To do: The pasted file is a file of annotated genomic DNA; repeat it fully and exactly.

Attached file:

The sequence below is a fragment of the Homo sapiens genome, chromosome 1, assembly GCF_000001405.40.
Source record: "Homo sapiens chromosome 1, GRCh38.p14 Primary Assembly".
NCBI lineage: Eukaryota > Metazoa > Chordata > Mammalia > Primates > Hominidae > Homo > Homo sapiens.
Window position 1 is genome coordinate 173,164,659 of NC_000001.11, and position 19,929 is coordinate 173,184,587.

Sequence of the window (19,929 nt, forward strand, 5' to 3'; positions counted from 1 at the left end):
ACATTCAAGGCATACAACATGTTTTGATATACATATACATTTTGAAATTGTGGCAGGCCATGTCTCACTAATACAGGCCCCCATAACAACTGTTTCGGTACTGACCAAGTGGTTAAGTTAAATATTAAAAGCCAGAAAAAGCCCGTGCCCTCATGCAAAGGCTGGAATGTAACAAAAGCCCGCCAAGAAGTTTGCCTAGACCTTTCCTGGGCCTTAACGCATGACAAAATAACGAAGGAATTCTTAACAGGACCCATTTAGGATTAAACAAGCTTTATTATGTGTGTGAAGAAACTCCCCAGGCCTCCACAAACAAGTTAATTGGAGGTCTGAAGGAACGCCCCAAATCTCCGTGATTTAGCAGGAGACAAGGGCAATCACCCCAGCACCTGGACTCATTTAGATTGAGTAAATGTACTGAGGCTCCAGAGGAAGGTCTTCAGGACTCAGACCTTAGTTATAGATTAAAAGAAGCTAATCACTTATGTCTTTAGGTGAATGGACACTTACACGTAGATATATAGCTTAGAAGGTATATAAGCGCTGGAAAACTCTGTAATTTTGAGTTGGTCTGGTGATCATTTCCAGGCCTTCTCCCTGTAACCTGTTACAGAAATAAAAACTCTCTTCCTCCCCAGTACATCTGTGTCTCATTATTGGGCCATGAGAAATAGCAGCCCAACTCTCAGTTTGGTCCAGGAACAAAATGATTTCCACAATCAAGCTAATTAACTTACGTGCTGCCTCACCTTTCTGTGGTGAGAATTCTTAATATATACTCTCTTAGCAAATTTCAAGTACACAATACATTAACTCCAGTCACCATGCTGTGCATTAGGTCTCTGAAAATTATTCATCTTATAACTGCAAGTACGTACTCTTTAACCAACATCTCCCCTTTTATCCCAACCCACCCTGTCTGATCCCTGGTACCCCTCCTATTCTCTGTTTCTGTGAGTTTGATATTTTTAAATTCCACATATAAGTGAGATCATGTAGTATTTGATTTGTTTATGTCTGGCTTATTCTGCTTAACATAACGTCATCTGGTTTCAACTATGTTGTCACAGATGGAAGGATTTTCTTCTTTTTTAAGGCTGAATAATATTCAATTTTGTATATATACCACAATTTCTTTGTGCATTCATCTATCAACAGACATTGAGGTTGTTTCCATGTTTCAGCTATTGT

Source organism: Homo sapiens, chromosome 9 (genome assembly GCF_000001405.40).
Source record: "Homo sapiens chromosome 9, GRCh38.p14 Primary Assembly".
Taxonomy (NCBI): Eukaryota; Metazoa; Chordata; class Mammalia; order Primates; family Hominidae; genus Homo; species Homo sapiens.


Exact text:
The sequence below is a fragment of the Homo sapiens genome, chromosome 1, assembly GCF_000001405.40.
Source record: "Homo sapiens chromosome 1, GRCh38.p14 Primary Assembly".
NCBI lineage: Eukaryota > Metazoa > Chordata > Mammalia > Primates > Hominidae > Homo > Homo sapiens.
Window position 1 is genome coordinate 173,164,659 of NC_000001.11, and position 19,929 is coordinate 173,184,587.

Sequence of the window (19,929 nt, forward strand, 5' to 3'; positions counted from 1 at the left end):
ACATTCAAGGCATACAACATGTTTTGATATACATATACATTTTGAAATTGTGGCAGGCCATGTCTCACTAATACAGGCCCCCATAACAACTGTTTCGGTACTGACCAAGTGGTTAAGTTAAATATTAAAAGCCAGAAAAAGCCCGTGCCCTCATGCAAAGGCTGGAATGTAACAAAAGCCCGCCAAGAAGTTTGCCTAGACCTTTCCTGGGCCTTAACGCATGACAAAATAACGAAGGAATTCTTAACAGGACCCATTTAGGATTAAACAAGCTTTATTATGTGTGTGAAGAAACTCCCCAGGCCTCCACAAACAAGTTAATTGGAGGTCTGAAGGAACGCCCCAAATCTCCGTGATTTAGCAGGAGACAAGGGCAATCACCCCAGCACCTGGACTCATTTAGATTGAGTAAATGTACTGAGGCTCCAGAGGAAGGTCTTCAGGACTCAGACCTTAGTTATAGATTAAAAGAAGCTAATCACTTATGTCTTTAGGTGAATGGACACTTACACGTAGATATATAGCTTAGAAGGTATATAAGCGCTGGAAAACTCTGTAATTTTGAGTTGGTCTGGTGATCATTTCCAGGCCTTCTCCCTGTAACCTGTTACAGAAATAAAAACTCTCTTCCTCCCCAGTACATCTGTGTCTCATTATTGGGCCATGAGAAATAGCAGCCCAACTCTCAGTTTGGTCCAGGAACAAAATGATTTCCACAATCAAGCTAATTAACTTACGTGCTGCCTCACCTTTCTGTGGTGAGAATTCTTAATATATACTCTCTTAGCAAATTTCAAGTACACAATACATTAACTCCAGTCACCATGCTGTGCATTAGGTCTCTGAAAATTATTCATCTTATAACTGCAAGTACGTACTCTTTAACCAACATCTCCCCTTTTATCCCAACCCACCCTGTCTGATCCCTGGTACCCCTCCTATTCTCTGTTTCTGTGAGTTTGATATTTTTAAATTCCACATATAAGTGAGATCATGTAGTATTTGATTTGTTTATGTCTGGCTTATTCTGCTTAACATAACGTCATCTGGTTTCAACTATGTTGTCACAGATGGAAGGATTTTCTTCTTTTTTAAGGCTGAATAATATTCAATTTTGTATATATACCACAATTTCTTTGTGCATTCATCTATCAACAGACATTGAGGTTGTTTCCATGTTTCAGCTATTGT

Source organism: Homo sapiens, chromosome 9 (genome assembly GCF_000001405.40).
Source record: "Homo sapiens chromosome 9, GRCh38.p14 Primary Assembly".
Taxonomy (NCBI): Eukaryota; Metazoa; Chordata; class Mammalia; order Primates; family Hominidae; genus Homo; species Homo sapiens.